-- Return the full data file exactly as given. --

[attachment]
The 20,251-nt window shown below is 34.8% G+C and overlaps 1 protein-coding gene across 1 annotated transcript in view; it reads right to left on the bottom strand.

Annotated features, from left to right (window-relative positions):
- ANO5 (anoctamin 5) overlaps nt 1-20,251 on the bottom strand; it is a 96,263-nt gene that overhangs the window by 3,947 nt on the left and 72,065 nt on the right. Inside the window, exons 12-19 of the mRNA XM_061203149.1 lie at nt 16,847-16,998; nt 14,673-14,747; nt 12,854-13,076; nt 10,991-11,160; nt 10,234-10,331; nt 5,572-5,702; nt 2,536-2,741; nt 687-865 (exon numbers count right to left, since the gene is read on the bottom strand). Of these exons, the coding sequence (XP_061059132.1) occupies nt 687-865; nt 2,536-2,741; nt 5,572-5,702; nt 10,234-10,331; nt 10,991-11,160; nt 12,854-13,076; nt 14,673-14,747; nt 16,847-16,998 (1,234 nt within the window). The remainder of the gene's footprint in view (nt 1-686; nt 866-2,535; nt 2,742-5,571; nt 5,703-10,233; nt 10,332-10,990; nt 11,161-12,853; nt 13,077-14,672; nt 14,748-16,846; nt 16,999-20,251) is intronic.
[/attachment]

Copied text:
The 20,251-nt window shown below is 34.8% G+C and overlaps 1 protein-coding gene across 1 annotated transcript in view; it reads right to left on the bottom strand.

Annotated features, from left to right (window-relative positions):
- ANO5 (anoctamin 5) overlaps nt 1-20,251 on the bottom strand; it is a 96,263-nt gene that overhangs the window by 3,947 nt on the left and 72,065 nt on the right. Inside the window, exons 12-19 of the mRNA XM_061203149.1 lie at nt 16,847-16,998; nt 14,673-14,747; nt 12,854-13,076; nt 10,991-11,160; nt 10,234-10,331; nt 5,572-5,702; nt 2,536-2,741; nt 687-865 (exon numbers count right to left, since the gene is read on the bottom strand). Of these exons, the coding sequence (XP_061059132.1) occupies nt 687-865; nt 2,536-2,741; nt 5,572-5,702; nt 10,234-10,331; nt 10,991-11,160; nt 12,854-13,076; nt 14,673-14,747; nt 16,847-16,998 (1,234 nt within the window). The remainder of the gene's footprint in view (nt 1-686; nt 866-2,535; nt 2,742-5,571; nt 5,703-10,233; nt 10,332-10,990; nt 11,161-12,853; nt 13,077-14,672; nt 14,748-16,846; nt 16,999-20,251) is intronic.